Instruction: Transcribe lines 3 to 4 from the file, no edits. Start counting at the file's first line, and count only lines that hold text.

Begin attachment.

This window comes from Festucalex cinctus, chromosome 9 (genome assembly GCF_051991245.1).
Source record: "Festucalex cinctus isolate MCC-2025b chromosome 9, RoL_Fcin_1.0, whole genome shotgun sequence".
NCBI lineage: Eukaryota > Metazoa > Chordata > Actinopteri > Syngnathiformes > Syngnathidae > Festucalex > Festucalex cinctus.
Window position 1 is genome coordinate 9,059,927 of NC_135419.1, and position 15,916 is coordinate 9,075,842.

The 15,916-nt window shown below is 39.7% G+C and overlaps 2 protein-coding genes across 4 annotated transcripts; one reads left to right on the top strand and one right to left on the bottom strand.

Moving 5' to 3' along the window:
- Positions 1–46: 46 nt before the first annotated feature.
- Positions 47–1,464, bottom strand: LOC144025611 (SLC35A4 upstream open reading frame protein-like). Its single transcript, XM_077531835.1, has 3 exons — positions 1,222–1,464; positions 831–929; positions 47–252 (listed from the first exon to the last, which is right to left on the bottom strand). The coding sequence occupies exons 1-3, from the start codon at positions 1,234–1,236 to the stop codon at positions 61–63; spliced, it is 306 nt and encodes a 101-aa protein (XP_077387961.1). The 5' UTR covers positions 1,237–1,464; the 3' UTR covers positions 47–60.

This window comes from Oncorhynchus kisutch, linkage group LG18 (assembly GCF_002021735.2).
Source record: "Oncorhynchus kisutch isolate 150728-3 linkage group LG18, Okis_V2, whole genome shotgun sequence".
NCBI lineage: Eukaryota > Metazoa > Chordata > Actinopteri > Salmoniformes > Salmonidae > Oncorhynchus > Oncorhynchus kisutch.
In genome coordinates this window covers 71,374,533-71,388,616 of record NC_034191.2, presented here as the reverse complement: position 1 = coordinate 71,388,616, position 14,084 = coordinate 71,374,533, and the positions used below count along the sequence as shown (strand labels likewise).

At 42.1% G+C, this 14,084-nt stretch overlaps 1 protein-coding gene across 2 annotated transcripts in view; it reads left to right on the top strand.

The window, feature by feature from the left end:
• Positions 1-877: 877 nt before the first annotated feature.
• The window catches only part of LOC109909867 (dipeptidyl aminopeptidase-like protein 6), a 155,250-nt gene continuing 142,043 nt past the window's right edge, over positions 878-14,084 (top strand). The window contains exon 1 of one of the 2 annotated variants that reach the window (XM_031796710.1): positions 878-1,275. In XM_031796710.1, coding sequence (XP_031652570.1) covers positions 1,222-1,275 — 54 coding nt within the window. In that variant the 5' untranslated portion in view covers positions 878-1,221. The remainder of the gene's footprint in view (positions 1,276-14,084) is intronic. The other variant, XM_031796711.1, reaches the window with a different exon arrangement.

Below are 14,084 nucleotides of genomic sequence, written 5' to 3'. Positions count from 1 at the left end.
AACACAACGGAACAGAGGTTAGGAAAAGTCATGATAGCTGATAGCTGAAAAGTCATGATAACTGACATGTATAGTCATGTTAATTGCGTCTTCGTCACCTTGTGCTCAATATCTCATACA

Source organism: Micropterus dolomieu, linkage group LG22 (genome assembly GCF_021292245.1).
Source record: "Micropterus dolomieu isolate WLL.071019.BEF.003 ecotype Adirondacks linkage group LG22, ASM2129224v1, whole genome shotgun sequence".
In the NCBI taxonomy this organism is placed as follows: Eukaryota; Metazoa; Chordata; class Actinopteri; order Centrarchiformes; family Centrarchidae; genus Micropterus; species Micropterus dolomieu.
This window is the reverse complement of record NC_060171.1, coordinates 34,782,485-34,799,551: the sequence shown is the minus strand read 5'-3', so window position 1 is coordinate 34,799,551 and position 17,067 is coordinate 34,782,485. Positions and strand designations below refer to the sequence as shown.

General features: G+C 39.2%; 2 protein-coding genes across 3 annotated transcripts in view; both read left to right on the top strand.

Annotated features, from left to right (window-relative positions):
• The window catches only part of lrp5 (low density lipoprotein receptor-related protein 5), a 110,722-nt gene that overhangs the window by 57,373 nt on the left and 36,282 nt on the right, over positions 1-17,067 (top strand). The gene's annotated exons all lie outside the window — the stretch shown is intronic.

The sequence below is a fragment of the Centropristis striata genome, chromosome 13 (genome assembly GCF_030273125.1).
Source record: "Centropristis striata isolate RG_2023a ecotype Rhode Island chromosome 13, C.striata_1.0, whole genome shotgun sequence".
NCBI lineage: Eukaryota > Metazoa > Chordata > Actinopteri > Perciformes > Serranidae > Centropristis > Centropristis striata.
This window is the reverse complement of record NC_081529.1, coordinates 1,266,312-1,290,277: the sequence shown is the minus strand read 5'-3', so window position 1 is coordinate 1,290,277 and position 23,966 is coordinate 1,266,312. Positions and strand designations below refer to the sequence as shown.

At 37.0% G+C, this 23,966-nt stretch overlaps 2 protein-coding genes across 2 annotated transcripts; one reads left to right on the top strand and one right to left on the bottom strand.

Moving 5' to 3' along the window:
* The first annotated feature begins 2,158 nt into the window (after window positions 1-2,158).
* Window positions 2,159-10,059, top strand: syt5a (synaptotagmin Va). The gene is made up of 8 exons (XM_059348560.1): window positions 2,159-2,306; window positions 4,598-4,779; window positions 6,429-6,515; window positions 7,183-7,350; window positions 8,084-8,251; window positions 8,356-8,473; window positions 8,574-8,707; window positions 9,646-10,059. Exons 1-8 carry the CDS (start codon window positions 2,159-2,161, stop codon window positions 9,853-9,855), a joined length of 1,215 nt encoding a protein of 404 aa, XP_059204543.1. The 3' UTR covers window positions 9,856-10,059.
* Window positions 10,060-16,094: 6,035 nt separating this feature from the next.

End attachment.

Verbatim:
NCBI lineage: Eukaryota > Metazoa > Chordata > Actinopteri > Syngnathiformes > Syngnathidae > Festucalex > Festucalex cinctus.
Window position 1 is genome coordinate 9,059,927 of NC_135419.1, and position 15,916 is coordinate 9,075,842.